Ludovico arrived quietly on stage to applause. He began with pieces from Nightbook, caressing the piano to create a melodic dream. For the first three pieces I was immersed into his music, losing my sight to the Steinway and letting my ears soak up the sound. Part of my way of understanding music as a cathartic element is that I imagine it to be something innate, something that is constantly “playing” around us and that is when we go to play an instrument or “tune” in that we experience it in our world and allow it to affect us. Watching Ludovico play, I noticed how, like many musicians he too was lost in his music. He was playing with his eyes closed and by taking the expressions on his face, it was as though the music was being composed by his mood rather than any planned manuscript. This reminded me of what my piano teacher once said- “ Always play so that it feels right, even if the notes aren’t” Of course, I was never much of a pianist and I have a feeling it was said more out of reassurance than anything.
Ein Audi, after hooking us with the evocative beginning then went on to play a more funky, hip hop beat. Elongating the notes by holding down the pedal, stringing them into one, he effectively placed his flowing trademark onto a rhythm that is usually quite defined and happy staccato, bringing the element of blues. I was surprised at how quickly my mood changed and I felt myself nodding along with a real sense enjoyment. I looked around at the audience, who of all ages and surprisingly a lot of men, were too nodding along to the beat. Everyone seemed genuinely happier than five minuets previously- aside from a man that was sitting two rows in front who seemed a little lost at the sudden change in mood and kept clutching at his neck. Watching the audience members I felt rude as I realised what a personal moment I was invading on but at the same time it clarified my thoughts of music as cathartic; there was a sense of calmness, poignancy and emotion. This was heightened further when Ludovico went back to his more melancholy sounds with the album Una Mattina (2004) from which he played the piece Nuvole Bianche. It was at this point that the snuffles in the audience that has previously been stifled became highly more audible- people all around me were crying. Some were silent, some were looking away, and others were sobbing. I could feel the lump in my throat that had been growing for a long time, press even further into me. The man two rows in front had let go of his neck and was now with his head in his hands. I have never experienced a grown man completely breakdown before. As Ein Audi brought the notes together in a soft climatic build, I realised the extent this man had taken solace in this music. Following this came the Divenire album, which holds two of my favourite pieces the enigmatic Primavera and Oltemare. The album means “to become”, “to grow” in Italian. After experiencing quite a depressive, emotional piece before, these two brought into me a great sense of determination and realization, especially during the build of strings in Primavera.
Ein Audi spoke to the audience between sections of his music, which at times, I felt interrupted the atmosphere. Yet, one memorable time that seemed to justify his interlinking discussion was after playing from Divenire and explaining the influences for the music. He described a festival in Italy that takes place in the mountains and explained to the audience how he had asked an artist to paint the mountain scene. He related the music to the painting and how these mountains were “framed” in life and the image was cinematic. He described how he put the original melodies onto his ipod as a “canvas”, creating a basis for harmony and then layered over the piano as “paint”. Ludovico went onto play pieces from This is England, starting with the haunting track Ritorante. As a track on its own merits, this piece easily creates atmosphere, yet, knowing what scene it is used for in the film, I couldn’t help but relate to that moment which only encouraged my emotion further. The album, unlike Le Onde, is terribly beautiful with moments of real ambiguity.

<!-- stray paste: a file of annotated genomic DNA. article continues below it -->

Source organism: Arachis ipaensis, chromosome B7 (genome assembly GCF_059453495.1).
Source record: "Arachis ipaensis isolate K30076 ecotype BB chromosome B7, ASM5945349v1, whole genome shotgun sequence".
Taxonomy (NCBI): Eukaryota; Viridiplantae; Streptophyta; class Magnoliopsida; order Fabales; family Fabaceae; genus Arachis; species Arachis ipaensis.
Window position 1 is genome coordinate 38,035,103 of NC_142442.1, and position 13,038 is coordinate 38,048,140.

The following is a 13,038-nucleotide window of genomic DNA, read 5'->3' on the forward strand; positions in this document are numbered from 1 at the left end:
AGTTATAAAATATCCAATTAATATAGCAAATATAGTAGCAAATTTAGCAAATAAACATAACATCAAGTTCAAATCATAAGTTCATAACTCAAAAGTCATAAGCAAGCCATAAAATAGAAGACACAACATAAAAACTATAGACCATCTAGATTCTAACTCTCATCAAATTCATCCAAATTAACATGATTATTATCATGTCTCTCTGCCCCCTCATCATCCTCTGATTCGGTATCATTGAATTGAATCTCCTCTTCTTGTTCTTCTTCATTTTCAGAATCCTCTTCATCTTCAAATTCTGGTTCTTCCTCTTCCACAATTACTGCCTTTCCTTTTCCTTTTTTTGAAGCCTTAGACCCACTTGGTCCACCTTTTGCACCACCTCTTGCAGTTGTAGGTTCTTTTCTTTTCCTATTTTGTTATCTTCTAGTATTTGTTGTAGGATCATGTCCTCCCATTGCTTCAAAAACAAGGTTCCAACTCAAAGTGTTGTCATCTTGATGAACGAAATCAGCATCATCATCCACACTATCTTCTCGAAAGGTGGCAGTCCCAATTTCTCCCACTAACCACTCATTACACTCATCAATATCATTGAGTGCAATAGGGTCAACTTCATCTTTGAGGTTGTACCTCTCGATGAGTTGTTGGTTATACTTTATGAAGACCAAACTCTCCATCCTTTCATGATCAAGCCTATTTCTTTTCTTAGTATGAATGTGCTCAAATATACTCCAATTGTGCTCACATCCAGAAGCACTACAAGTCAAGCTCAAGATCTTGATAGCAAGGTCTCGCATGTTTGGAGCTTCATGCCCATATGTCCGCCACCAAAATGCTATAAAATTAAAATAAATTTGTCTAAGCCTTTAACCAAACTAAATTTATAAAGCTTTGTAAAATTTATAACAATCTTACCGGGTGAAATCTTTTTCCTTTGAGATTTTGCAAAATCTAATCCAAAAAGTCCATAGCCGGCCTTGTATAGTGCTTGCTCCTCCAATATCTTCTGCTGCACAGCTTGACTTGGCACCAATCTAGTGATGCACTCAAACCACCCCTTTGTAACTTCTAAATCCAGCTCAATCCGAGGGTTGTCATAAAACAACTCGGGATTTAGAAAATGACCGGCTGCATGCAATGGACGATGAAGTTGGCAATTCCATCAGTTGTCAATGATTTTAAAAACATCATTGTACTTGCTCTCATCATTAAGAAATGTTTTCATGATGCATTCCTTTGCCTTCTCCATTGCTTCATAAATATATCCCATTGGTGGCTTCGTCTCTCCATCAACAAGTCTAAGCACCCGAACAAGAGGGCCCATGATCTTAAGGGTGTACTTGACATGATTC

Playing pieces I didn’t recognise, Ludovico suddenly went darkly staccato further down the piano. Immediately I was provoked to imagine gothic castles, dark atmospheres. To be able to influence my mood so much in such a short amount of time was worryingly impressive. I had realised by now that trying to contain my emotion was proving difficult. If the man in front of me could let go, why shouldn’t I? It was a strange sensation- with every note of Ludovico, came heavy tears. I’m talking about real crying, crying where you can feel your chest shake, your breath shudders, when you don’t have any control. Where was all this emotion coming from? All I knew was that it felt right, it was a release and to be sharing the same experience with the rest of the audience made me happy- we had all forgotten our British inhibitions, this music had moved us. All, as an entirety. This was reflected in the standing ovation. I don’t think anyone will forget that concert in a hurry.
Music is, as with any art form, based on personal opinion and influence. Some of us are more avant garde and others Einsteins, some of us prefer tea to coffee, some of us are equally as moved by Jay Z as we are Mozart. I personally blame my Mother for playing Enya whilst I was in the womb. Either way, music, whether instrumental, hard rap or moody blues holds something to each and every one of us. If you do anything new for 2011, I would recommend that if you haven’t already, impulsively buy a film score or even better, a Ludovico album and give it some attention. Music is cathartic and I find that instrumental music, especially when being played by Ludovico, compels you to take time out of this busy world we live in and listen.